5 min read | 15 Aug 2019
Refinancing your home loan means to take out a new home loan that repays and replaces your existing one. You can refinance with your current lender or switch to a different lender altogether.
It's a good idea to review your home loan especially if you haven't looked at it for a while. Refinancing could save you a whole lot of money.
Market conditions are constantly changing and this could mean interest rate changes, new lenders in the market and new home loan products or features. If you have had a home loan for a few years, it's likely your rate isn't as good as it could be or there are a range of new lenders you may not be aware of.
It's a good idea to check your home loan on a regular basis as you could get a better deal by refinancing.
Why wouldn't you is more the point!
Most people refinance because they can get a better interest rate and lower their repayments. However, there are a whole bunch of other reasons to refinance including:
To lower your interest rate and repayments
Your fixed or interest only loan term ends and want to reset to a better deal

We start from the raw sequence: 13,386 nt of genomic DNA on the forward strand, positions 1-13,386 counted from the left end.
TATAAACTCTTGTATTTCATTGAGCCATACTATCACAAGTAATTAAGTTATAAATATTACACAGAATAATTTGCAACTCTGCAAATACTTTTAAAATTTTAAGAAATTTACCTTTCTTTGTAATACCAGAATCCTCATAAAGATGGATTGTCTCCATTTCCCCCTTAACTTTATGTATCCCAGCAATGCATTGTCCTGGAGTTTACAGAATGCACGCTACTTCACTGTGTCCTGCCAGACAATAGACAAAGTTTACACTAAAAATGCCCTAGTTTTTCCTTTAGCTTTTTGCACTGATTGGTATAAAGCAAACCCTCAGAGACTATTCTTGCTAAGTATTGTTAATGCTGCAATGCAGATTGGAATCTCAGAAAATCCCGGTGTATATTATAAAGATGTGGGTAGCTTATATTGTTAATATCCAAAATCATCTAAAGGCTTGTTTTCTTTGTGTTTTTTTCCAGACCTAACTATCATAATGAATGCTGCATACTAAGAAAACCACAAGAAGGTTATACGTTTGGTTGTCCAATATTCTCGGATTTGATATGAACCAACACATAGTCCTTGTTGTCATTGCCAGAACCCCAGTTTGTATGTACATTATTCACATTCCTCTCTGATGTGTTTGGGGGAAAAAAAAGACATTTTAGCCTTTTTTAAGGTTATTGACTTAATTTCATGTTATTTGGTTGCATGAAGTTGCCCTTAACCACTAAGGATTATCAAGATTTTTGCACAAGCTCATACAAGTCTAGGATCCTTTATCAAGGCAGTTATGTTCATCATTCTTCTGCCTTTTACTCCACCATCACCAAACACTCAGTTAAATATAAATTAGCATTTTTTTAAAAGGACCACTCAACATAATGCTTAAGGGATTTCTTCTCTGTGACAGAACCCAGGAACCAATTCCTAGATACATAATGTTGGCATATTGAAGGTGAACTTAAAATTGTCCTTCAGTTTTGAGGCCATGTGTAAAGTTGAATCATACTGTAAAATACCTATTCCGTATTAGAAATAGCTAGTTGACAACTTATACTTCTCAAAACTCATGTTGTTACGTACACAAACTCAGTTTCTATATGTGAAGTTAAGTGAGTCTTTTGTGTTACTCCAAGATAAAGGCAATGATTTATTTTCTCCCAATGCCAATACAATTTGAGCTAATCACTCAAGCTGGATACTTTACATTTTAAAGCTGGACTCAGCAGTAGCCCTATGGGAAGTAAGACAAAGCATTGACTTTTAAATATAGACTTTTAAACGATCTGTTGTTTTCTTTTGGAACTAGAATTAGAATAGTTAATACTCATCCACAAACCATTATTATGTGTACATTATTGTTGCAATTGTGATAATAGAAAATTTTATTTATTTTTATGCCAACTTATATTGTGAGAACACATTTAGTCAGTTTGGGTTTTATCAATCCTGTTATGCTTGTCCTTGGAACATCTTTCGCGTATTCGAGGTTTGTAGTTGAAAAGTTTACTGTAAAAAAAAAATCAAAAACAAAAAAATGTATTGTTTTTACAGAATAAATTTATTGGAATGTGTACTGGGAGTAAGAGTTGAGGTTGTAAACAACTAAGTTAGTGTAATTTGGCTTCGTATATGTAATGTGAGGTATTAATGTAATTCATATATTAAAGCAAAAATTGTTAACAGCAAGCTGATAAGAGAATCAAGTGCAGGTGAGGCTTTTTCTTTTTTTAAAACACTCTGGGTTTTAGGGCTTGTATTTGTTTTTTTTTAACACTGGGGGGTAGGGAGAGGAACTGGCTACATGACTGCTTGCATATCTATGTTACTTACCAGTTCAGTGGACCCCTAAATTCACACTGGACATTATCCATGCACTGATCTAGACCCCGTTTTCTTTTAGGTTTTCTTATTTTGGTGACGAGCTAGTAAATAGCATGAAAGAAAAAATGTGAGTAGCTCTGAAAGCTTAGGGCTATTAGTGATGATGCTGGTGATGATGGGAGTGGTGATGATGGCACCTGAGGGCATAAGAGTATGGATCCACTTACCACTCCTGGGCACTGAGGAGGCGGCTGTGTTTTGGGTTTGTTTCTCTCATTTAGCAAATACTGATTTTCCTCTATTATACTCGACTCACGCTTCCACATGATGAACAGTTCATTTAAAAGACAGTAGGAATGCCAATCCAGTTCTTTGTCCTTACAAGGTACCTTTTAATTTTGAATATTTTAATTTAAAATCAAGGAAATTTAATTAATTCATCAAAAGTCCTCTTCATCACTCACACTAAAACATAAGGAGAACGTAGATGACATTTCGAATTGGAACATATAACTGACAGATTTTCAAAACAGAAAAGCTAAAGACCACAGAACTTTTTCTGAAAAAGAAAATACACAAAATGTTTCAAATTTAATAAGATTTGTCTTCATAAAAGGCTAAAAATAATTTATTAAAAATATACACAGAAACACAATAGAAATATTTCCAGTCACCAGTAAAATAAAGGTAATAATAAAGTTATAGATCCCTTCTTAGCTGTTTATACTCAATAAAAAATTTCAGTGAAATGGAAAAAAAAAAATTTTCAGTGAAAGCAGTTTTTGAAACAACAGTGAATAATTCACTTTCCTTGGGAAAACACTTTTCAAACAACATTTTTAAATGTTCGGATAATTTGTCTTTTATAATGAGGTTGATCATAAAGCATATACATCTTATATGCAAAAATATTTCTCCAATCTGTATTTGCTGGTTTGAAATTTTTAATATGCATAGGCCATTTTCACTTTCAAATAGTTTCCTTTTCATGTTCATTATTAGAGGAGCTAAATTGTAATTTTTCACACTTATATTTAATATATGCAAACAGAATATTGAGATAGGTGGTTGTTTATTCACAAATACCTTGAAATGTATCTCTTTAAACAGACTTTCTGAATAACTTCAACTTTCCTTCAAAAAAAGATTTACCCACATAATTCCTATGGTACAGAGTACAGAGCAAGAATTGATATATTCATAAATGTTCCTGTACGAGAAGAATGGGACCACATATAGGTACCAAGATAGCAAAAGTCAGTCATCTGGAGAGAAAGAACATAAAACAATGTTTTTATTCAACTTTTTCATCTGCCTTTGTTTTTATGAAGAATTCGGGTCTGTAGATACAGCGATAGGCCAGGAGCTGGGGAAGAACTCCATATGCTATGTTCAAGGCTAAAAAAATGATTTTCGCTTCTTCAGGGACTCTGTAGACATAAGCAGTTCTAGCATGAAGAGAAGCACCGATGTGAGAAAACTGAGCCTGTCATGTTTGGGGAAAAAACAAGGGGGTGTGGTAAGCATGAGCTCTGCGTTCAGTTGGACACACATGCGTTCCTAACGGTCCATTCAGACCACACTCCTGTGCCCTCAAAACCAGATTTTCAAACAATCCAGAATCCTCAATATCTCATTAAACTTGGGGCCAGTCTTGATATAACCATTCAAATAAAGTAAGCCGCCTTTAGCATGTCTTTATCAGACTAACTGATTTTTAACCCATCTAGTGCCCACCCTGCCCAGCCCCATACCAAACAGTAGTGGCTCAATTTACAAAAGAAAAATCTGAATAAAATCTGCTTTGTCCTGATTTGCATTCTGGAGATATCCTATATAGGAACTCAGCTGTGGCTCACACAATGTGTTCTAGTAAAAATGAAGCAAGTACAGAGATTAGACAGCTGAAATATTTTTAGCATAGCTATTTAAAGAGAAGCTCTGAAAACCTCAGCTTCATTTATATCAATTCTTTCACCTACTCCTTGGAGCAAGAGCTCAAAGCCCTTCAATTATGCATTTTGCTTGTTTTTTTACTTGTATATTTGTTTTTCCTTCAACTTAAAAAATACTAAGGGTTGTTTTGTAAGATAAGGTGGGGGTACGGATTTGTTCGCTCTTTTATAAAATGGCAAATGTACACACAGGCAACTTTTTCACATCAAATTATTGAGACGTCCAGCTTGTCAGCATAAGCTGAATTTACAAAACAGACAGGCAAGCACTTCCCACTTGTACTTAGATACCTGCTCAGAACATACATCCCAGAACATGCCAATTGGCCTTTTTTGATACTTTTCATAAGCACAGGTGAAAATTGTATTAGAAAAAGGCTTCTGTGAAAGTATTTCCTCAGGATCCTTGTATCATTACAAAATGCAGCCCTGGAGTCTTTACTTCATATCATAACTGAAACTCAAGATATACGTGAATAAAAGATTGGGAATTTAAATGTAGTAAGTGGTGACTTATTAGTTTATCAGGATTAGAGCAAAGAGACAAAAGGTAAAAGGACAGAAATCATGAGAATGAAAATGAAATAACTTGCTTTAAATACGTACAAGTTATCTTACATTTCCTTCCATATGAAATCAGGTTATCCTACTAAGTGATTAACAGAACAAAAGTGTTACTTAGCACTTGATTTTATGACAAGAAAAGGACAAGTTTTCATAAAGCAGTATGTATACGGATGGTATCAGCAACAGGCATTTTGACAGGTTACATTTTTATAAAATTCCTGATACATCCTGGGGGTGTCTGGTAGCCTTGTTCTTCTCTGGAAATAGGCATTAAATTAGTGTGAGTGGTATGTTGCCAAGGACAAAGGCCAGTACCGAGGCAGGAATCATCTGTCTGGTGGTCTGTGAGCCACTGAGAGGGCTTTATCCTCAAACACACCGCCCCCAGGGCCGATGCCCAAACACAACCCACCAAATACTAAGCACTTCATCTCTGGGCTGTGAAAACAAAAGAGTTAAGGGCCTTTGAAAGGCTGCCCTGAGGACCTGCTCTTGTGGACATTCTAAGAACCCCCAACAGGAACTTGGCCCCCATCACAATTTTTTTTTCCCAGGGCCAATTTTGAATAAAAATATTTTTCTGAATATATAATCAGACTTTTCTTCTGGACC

To tap into your loan equity and pull out some cash
Your life or borrowing situation changes
You're sick of paying fees
You want a product or feature not offered by your current lender
You wanna line your pockets, not the banks
And find a lender who cares about you, not about their bottom line
We've made switching easy. Our intuitive, cutting edge & time saving technology can get you saving a whole lot faster. Follow our checklist below and you could get started on your application in no time.
Find out how much you are paying on your current home loan.
Check how much it would cost to exit your current loan and ignore the tiny rate reduction your current lender offers you to stay.
Compare home loans and check how much you could be saving.
Look at the costs of moving to the new lender. PS. We don't charge you fees!
Apply for your new home loan. Our application takes as little as 15 minutes to complete!
Exit your old loan.
Before you jump in, we just want to flag a few things… if you're locked into a fixed rate term you may have to pay break costs to get out of it. Check your bank's fine print. And if you switch to a loan term much longer than the term remaining on your current loan, you could end up paying more interest, even with our s#it-hot rate.
If you've already checked all these things, what are you waiting for?